You believe you have a great case. You called a couple of lawyers and discussed it, and one has said he’ll take it. The question for you then becomes: what do I expect when I meet with my attorney?
Here are five things you should do when you go to meet your lawyer.
1. Don’t expect clear and concise answers. It is a fact of the practice of law that attorneys are trained to provide alternatives to allow you to consider the risks and benefits before engaging in litigation. Attorneys are trained to think in terms of gray, and this can be both disturbing and frightening for a client if they are not prepared to hear it. But most cases are rarely black and white. There is no excuse for not getting straight answers to your questions but don’t be surprised if you are given more than one choice in how to proceed with your case.
2. Bring any and all documentation that is related to your case. Even if you don’t think it is important, if it is related to the case, bring it to the meeting. I can’t tell you how many times a simple phone message, fax cover sheet or email has turned a case on its head. Plus, the lawyer will be very cranky if during the case, halfway through discovery, you come up with a document and say “oh, I just found this underneath the coffee table, I hope it’s not important.”
3. Be prepared to give the facts of your case. You will need to state as much specific information about your case as you can. This includes names, phone numbers, and contact information of the people involved. If you are suing your business partner, you’ll want to bring all the information on the partnership. If you’ve been in an accident, you’ll want to bring your insurance information (even if you’re not making a claim against your own insurance), a copy of the police report, photographs, and a witness statement (remembering that a witness who saw the accident, but doesn’t provide you with his name and phone number is as useless as a stick for purposes of litigation).
4. Ask Questions. Make sure you don’t leave the lawyer’s office until all of your questions have been answered. Don’t allow the attorney to brush off your concerns with statements such as “we’ll work that out”, “we’ll talk about that later” or “that will be resolved as the case moves forward”.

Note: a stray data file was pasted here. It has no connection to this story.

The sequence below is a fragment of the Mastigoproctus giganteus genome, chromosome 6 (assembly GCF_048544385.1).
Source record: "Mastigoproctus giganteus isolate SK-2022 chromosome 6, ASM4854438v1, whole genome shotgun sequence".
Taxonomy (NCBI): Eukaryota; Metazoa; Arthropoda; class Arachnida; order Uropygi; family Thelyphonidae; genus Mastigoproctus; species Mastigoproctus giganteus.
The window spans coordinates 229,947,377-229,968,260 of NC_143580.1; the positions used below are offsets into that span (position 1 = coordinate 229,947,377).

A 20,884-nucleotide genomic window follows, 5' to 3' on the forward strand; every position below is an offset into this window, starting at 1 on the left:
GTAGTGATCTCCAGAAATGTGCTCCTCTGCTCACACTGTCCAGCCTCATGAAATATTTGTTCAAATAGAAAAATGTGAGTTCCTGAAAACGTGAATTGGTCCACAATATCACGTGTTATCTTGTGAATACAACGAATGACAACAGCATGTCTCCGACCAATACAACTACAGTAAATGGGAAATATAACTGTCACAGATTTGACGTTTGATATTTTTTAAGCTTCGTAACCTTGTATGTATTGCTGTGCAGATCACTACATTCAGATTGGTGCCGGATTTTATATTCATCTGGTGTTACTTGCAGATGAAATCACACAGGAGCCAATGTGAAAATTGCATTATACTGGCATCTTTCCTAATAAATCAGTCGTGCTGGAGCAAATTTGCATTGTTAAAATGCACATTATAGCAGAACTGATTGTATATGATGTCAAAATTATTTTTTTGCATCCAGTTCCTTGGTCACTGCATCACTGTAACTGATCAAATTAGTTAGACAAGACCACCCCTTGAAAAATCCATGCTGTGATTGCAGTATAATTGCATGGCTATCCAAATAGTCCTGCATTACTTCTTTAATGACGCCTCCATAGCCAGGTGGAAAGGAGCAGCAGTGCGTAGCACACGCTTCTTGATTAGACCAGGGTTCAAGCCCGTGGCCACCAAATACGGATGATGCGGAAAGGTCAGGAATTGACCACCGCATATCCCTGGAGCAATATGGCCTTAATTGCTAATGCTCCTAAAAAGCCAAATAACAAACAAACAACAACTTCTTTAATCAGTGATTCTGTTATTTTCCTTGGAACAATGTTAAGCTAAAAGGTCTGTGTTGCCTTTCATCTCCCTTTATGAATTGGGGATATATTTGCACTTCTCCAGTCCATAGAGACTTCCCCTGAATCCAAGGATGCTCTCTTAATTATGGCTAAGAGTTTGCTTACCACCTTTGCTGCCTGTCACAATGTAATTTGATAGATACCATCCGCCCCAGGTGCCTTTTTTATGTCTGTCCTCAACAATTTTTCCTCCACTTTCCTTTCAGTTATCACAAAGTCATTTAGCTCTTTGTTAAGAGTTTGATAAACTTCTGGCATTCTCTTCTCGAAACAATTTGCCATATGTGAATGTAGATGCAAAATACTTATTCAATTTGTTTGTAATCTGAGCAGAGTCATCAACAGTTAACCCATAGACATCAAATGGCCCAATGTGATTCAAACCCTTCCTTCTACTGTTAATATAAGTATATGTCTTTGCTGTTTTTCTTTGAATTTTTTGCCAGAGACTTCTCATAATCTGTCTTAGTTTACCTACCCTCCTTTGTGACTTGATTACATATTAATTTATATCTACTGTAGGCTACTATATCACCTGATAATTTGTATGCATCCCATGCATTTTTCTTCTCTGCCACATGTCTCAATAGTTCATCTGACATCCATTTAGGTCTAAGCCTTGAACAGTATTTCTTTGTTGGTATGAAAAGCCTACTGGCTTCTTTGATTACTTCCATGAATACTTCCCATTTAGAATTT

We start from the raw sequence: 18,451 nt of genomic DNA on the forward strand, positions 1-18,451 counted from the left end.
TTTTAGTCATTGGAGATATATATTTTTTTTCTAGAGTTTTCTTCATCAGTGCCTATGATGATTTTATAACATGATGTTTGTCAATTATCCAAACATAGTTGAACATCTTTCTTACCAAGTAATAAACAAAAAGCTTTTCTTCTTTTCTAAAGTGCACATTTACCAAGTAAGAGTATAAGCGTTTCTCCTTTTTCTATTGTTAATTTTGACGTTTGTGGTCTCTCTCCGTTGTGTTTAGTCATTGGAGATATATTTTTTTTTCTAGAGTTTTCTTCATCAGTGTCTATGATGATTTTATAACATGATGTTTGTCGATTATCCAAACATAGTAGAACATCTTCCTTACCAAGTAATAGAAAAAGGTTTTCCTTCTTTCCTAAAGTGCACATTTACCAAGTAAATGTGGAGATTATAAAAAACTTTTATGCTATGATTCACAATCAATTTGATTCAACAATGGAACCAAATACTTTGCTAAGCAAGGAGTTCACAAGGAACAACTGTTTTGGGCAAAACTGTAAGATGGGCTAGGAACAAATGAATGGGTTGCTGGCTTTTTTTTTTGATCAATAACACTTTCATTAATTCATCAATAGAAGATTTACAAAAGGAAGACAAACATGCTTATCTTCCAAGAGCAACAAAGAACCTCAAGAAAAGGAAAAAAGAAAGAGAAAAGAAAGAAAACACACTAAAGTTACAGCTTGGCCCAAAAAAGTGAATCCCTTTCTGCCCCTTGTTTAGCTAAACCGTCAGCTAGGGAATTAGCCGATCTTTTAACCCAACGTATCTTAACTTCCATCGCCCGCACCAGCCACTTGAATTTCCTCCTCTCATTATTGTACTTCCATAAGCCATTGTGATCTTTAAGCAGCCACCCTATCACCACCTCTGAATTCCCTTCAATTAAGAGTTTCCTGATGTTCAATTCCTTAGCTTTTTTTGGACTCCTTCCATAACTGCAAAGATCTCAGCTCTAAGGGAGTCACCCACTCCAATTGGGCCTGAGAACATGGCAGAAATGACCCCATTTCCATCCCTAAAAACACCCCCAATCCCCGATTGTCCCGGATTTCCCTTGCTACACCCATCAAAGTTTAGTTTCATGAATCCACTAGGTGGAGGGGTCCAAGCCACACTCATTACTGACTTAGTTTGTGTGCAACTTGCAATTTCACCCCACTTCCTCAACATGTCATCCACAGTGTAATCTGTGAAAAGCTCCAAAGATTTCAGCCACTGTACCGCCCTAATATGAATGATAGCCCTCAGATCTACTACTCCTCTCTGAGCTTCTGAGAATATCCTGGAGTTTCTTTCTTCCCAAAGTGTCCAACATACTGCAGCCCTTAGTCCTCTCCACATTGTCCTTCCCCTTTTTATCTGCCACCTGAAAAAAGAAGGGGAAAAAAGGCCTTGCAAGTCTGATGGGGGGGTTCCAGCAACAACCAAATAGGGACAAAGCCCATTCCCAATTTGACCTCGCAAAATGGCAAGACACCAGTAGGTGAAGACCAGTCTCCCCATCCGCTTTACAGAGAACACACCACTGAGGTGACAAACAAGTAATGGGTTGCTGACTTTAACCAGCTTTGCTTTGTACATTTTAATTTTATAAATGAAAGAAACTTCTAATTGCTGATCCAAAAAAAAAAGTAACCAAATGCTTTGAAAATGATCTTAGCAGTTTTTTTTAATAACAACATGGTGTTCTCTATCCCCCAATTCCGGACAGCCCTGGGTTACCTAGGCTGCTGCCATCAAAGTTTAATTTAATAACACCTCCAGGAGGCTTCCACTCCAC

5. Make sure you have a clear and concise agreement as to how the attorney is going to be paid. If the attorney is going to be paid by the hour, you need to not only know his hourly rate, but also the following: Does he have different hourly rates for meetings and in-court and out-of-court attorney work? Is anyone else (an associate attorney) going to be working on the file? If so, what is their hourly rate?
If the attorney is going to be paid on a contingency basis, you need to ask questions: What percentage if the case is settled before filing a lawsuit? What percentage of the case is settled before it goes to trial? How about after trial?. Are the costs of the case included? Is there a cap on the total costs? Is there a separate fee if the case needs to be appealed? Am I as the client ultimately responsible for costs even if I lose the case?
Also find out what happens if you win the case. Who gets the money? For example, there is a common misconception that when a child sues for injury, parents get the money for the child’s benefit. This is not true. The money belongs to the child. In Cook County, the money will be deposited in a restricted account and no dollars can be removed without prior order of the court.
Bring all of your documentation when you have your meeting with your attorney, and make sure you ask all the right questions of your lawyer and you are comfortable with the answers. If yes go with him or her. If not, keep looking, this state is brimming with lawyers who can help you.